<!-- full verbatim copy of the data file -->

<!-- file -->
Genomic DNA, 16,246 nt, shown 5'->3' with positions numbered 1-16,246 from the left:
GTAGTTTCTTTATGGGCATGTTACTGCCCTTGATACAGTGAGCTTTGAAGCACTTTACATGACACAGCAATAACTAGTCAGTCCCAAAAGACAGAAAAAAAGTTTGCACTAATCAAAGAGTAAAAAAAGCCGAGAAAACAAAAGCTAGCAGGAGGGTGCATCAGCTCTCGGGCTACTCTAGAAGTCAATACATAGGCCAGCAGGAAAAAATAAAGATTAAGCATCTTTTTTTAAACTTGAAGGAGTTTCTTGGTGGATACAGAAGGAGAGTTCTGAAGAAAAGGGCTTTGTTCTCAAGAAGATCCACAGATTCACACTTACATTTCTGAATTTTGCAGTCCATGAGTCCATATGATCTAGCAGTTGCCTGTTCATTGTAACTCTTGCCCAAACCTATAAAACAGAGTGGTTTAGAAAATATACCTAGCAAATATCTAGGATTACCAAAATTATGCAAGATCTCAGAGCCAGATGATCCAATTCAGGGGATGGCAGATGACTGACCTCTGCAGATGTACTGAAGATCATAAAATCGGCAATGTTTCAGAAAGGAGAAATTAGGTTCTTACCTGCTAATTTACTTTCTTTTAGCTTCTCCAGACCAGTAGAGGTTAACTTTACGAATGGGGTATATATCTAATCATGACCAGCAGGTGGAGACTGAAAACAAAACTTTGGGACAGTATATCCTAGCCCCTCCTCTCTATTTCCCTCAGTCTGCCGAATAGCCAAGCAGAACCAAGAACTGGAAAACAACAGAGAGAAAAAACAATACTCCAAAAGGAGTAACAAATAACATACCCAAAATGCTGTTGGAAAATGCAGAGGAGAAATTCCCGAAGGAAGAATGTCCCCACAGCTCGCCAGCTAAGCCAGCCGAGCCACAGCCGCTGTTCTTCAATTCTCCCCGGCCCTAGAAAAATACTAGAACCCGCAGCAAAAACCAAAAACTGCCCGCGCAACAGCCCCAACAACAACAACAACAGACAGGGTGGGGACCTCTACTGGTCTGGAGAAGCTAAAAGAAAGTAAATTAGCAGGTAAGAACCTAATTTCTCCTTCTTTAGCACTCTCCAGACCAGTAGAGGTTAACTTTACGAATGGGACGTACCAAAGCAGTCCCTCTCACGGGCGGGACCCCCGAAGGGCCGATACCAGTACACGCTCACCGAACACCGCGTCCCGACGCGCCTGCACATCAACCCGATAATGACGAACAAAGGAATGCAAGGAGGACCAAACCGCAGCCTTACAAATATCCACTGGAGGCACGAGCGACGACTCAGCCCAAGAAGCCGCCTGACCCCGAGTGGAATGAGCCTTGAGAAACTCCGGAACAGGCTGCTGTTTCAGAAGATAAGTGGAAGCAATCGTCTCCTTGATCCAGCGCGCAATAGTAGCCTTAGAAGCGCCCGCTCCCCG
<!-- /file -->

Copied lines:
Genomic DNA, 16,246 nt, shown 5'->3' with positions numbered 1-16,246 from the left:
GTAGTTTCTTTATGGGCATGTTACTGCCCTTGATACAGTGAGCTTTGAAGCACTTTACATGACACAGCAATAACTAGTCAGTCCCAAAAGACAGAAAAAAAGTTTGCACTAATCAAAGAGTAAAAAAAGCCGAGAAAACAAAAGCTAGCAGGAGGGTGCATCAGCTCTCGGGCTACTCTAGAAGTCAATACATAGGCCAGCAGGAAAAAATAAAGATTAAGCATCTTTTTTTAAACTTGAAGGAGTTTCTTGGTGGATACAGAAGGAGAGTTCTGAAGAAAAGGGCTTTGTTCTCAAGAAGATCCACAGATTCACACTTACATTTCTGAATTTTGCAGTCCATGAGTCCATATGATCTAGCAGTTGCCTGTTCATTGTAACTCTTGCCCAAACCTATAAAACAGAGTGGTTTAGAAAATATACCTAGCAAATATCTAGGATTACCAAAATTATGCAAGATCTCAGAGCCAGATGATCCAATTCAGGGGATGGCAGATGACTGACCTCTGCAGATGTACTGAAGATCATAAAATCGGCAATGTTTCAGAAAGGAGAAATTAGGTTCTTACCTGCTAATTTACTTTCTTTTAGCTTCTCCAGACCAGTAGAGGTTAACTTTACGAATGGGGTATATATCTAATCATGACCAGCAGGTGGAGACTGAAAACAAAACTTTGGGACAGTATATCCTAGCCCCTCCTCTCTATTTCCCTCAGTCTGCCGAATAGCCAAGCAGAACCAAGAACTGGAAAACAACAGAGAGAAAAAACAATACTCCAAAAGGAGTAACAAATAACATACCCAAAATGCTGTTGGAAAATGCAGAGGAGAAATTCCCGAAGGAAGAATGTCCCCACAGCTCGCCAGCTAAGCCAGCCGAGCCACAGCCGCTGTTCTTCAATTCTCCCCGGCCCTAGAAAAATACTAGAACCCGCAGCAAAAACCAAAAACTGCCCGCGCAACAGCCCCAACAACAACAACAACAGACAGGGTGGGGACCTCTACTGGTCTGGAGAAGCTAAAAGAAAGTAAATTAGCAGGTAAGAACCTAATTTCTCCTTCTTTAGCACTCTCCAGACCAGTAGAGGTTAACTTTACGAATGGGACGTACCAAAGCAGTCCCTCTCACGGGCGGGACCCCCGAAGGGCCGATACCAGTACACGCTCACCGAACACCGCGTCCCGACGCGCCTGCACATCAACCCGATAATGACGAACAAAGGAATGCAAGGAGGACCAAACCGCAGCCTTACAAATATCCACTGGAGGCACGAGCGACGACTCAGCCCAAGAAGCCGCCTGACCCCGAGTGGAATGAGCCTTGAGAAACTCCGGAACAGGCTGCTGTTTCAGAAGATAAGTGGAAGCAATCGTCTCCTTGATCCAGCGCGCAATAGTAGCCTTAGAAGCGCCCGCTCCCCG